Inspection stations to close, rules remain
Montana Fish, Wildlife and Parks aquatic invasive species inspection stations will close for the season on Oct. 15. Boaters that are still in need of an inspection can receive one at a regional FWP office.
Water temperatures in both Tiber and Canyon Ferry Reservoirs will be below the levels to allow invasive mussels to spawn, dramatically reducing the threat of mussel spread.
This year AIS inspection stations around Montana inspected more than 73,000 watercraft and intercepted 16 invasive mussel-fouled boats. More than 80 citations were issued mainly for failing to stop at inspection stations.
Although FWP and partner organizations and agencies have operated watercraft inspection around the state for several years, the discovery of mussel larvae in water samples from Tiber Reservoir last fall and a suspect sample from Canyon Ferry Reservoir prompted a significant expansion in Montana’s AIS prevention efforts.
Watercraft owners, both local and from out of state, were very cooperative stopping at inspection stations. Inspections quick and easy when boaters practice Clean Drain and Dry.
Practice bear aware behavior
Antelope rifle season is in full swing, archery season is still underway and the general big game season starts Oct. 21. It’s important for all hunters to practice bear aware behavior.
In Montana, bear country can be anywhere in the western half of the state and sometimes beyond. Recently grizzly bears have shown up in places they haven’t been for decades -- the Big Belt Mountains west of White Sulphur Springs for instance.
Archery and bird hunters need to understand they could be in close proximity to bears even if they’re miles away from the Rocky Mountain Front or other commonly known grizzly bear habitat, like the greater Yellowstone area.
This is a critical time of year to be bear aware.
Most grizzly bears will typically leave an area if they sense human presence. Hunters who observe a grizzly bear or suspect a bear is nearby should leave the area. If you do encounter a grizzly, stay calm, don't run, and assess the situation by trying to determine if the bear is actually aware of you. Is it, for instance, threatening or fleeing? Always keep the bear in sight as you back away, and leave the area.
For more on bears, visit FWP's website at fwp.mt.gov; then click Be Bear Aware. Bear resistant products are described on the Interagency Grizzly Bear Committee's website at www.igbconline.org. A “How to Hunt Safely in Grizzly Country” brochure is also available at FWP regional offices.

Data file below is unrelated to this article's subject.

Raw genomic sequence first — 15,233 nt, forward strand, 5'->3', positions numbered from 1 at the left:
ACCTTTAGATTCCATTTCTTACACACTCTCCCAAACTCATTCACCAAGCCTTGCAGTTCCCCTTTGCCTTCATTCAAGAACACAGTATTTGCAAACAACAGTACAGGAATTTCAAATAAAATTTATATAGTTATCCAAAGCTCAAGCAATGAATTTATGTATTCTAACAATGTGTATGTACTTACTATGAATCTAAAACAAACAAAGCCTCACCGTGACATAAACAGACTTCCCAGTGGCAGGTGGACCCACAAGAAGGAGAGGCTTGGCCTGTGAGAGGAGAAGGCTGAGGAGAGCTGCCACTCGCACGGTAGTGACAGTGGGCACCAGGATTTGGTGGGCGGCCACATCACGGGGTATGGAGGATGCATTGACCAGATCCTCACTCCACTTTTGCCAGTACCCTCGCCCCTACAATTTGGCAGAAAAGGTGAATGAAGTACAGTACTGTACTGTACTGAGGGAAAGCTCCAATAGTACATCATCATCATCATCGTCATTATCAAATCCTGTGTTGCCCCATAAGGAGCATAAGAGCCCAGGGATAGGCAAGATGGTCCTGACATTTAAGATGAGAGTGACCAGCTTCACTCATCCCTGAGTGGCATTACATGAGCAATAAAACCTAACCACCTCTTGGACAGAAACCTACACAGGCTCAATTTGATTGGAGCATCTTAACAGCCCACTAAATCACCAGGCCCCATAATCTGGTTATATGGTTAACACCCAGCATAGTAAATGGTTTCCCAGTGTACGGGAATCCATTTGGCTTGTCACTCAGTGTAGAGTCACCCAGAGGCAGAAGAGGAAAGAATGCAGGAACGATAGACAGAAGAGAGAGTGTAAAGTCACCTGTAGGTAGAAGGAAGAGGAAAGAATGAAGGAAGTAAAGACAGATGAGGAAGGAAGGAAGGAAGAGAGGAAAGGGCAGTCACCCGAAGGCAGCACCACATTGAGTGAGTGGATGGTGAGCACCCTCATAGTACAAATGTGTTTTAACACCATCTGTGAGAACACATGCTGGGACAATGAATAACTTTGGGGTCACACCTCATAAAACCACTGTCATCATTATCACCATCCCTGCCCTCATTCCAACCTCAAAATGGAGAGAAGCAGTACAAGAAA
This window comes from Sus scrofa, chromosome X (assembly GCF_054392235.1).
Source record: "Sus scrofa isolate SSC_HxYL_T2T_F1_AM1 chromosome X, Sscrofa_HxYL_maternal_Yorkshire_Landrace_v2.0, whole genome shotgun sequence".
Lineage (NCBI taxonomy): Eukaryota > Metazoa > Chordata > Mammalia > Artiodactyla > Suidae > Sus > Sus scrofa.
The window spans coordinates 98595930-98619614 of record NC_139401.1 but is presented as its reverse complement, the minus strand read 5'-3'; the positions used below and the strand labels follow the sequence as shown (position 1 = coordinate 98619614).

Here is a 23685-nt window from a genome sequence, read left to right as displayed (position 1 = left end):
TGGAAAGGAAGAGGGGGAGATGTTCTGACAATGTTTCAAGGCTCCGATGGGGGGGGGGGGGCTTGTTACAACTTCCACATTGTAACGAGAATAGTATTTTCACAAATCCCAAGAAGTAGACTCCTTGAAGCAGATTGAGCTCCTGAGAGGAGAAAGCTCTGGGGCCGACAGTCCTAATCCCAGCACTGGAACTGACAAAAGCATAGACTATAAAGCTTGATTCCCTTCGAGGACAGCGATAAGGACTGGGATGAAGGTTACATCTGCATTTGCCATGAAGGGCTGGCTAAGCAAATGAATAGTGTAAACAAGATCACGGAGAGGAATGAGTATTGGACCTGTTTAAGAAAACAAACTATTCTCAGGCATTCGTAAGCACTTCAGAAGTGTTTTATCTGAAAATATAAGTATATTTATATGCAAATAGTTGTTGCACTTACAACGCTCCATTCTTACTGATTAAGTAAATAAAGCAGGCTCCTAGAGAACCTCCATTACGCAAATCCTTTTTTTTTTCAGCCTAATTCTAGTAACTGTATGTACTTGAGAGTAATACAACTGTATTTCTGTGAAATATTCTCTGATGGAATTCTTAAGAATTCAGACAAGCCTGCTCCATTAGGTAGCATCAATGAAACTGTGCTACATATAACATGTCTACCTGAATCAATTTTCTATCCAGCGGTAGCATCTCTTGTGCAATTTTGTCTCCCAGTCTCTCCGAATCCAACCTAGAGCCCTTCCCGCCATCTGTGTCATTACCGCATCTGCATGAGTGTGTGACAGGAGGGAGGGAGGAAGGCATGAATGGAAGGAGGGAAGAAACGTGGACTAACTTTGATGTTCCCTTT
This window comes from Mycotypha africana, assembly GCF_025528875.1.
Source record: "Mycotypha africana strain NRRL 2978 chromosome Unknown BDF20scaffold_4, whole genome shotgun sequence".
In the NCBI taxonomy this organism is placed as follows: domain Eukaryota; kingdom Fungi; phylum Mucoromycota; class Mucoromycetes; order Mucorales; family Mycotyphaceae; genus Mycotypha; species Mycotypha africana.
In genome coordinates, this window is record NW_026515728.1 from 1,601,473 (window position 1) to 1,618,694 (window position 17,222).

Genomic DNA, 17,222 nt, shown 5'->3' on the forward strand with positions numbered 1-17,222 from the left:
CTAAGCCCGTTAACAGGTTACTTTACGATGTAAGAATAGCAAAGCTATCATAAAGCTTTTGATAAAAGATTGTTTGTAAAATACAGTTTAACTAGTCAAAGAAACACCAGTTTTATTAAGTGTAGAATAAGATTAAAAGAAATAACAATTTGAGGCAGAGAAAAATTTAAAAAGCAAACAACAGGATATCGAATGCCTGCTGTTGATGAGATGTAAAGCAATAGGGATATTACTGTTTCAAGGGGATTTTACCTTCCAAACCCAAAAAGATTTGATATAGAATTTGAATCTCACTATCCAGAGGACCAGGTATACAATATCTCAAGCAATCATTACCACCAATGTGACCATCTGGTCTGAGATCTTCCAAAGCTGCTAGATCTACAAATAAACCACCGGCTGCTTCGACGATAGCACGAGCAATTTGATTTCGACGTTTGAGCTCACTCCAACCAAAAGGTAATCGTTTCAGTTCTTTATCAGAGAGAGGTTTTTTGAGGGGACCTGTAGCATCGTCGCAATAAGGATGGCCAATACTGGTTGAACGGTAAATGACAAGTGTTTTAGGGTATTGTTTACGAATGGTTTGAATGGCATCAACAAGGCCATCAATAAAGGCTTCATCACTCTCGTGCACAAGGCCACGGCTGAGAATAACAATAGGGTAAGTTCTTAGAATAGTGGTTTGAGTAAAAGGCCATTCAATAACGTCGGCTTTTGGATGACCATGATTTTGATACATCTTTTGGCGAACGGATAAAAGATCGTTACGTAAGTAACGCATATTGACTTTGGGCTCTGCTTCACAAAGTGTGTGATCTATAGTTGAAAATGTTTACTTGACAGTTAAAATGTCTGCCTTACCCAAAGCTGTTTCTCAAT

Paving project at Black Sandy rescheduled
Montana State Parks has announced that the entrance road to Black Sandy State Park on Hauser Lake will be closed temporarily for a paving project on Monday, Oct. 16, from 10 a.m. to 3 p.m. The park will be open by walk-in access and parking is available in the overflow lot or day use lot along Hauser Dam Road. The project was originally planned for Sept. 28 but was rescheduled.
For more information, contact Craig Putchat at 495-3270.
TIP-MONT works 24-7 to stop poachers
Montana's outdoor crime-stopper help line, TIP-MONT, has an online option to report poachers and other hunting-season violators.
Now alert citizens can report poaching and violations of hunting regulations by going to the FWP website at fwp.mt.gov. Click "TIP-MONT" to use the online report form.
The online service isn't a real-time TIP-MONT connection, the reports are checked several times a week. Online TIP-MONT reports remain confidential and are managed under the same guidelines that protect all crime-stopper callers.
TIP-MONT callers most often report violations of Montana's hunting rules and regulations. Other important calls pertain to vandalism at Montana state parks and on public lands.
Here are some of the most common hunting season violations reported:
- Failure to obtain permission from landowners before hunting on private property.
- Wasting any part of a game animal suitable for food.
- Failure to properly validate a license or tag, or securely fasten it visibly to a game. animal immediately after it is taken and before it is moved or transported from the kill site.
- Taking game from the wrong hunting district.